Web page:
Set The Record Straight
The “Flagpole Incident” as reported by the Wave last week and responded to in the ‘Bag of Mail’ should be explained from beginning to end in order to set the record straight:
After having lived on Beach 128 Street for four years, a young lady lost her battle against depression and passed away. Her family scattered her ashes on the beach at 128 making that her final resting place, although scattering ashes on the sand, according to Jill Weber of our Parks Department, is illegal. That aside, two of the deceased’s sisters went door to door to neighbors asking permission to put a flagpole and plaque memorializing their sister on the Beach 128 Street baffle (the concrete area between the end of the block and the sand) where a flag used to be. Not wanting to add further grief to their lives, many, if not all blockies agreed. After all, when two mourning sisters in the throes of their tragedy ask you anything, it’s impossible to refuse. They appealed to our sympathies further by telling us how much she loved the beach.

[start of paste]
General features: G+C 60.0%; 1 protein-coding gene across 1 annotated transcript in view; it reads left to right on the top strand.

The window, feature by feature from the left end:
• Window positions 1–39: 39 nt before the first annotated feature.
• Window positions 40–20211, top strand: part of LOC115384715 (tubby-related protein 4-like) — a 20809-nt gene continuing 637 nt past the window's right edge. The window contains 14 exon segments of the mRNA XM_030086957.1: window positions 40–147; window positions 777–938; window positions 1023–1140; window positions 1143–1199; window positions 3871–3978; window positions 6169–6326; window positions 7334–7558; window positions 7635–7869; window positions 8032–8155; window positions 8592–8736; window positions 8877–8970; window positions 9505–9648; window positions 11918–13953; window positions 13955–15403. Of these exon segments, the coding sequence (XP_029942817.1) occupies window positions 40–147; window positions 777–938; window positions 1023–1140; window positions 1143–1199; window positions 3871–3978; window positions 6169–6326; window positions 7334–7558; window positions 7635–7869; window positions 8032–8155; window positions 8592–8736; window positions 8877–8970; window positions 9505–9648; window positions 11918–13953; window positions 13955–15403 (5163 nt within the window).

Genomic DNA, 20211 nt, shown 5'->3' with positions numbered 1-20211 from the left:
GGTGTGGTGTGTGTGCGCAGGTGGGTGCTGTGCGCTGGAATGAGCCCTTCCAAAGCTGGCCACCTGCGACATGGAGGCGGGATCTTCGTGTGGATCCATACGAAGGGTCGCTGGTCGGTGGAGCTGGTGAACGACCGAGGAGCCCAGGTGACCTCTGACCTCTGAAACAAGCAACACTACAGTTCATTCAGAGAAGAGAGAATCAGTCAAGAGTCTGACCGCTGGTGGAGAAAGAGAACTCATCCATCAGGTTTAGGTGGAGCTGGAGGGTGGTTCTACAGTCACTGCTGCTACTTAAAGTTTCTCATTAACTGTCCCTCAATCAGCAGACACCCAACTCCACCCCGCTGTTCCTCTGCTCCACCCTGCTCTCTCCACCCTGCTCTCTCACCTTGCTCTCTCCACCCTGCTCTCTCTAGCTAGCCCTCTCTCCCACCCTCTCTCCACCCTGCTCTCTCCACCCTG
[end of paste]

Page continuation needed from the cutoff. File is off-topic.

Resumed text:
Two weeks ago, on the sidewalk in front of the sea wall on Beach 128 Street two granite blocks were installed on the sidewalk. One was a granite base for a flagpole and the companion to it was a marker for their departed sister. What happened to the flag pole on the baffle as promised? What happened to the baffle plaque as promised?
It seems the flagpole not only came with rope, it came with strings. Parks would have allowed the family to put the flagpole on the baffle, a wonderful tribute to their sister even without a plaque. However, Parks would not allow the installation of a plaque.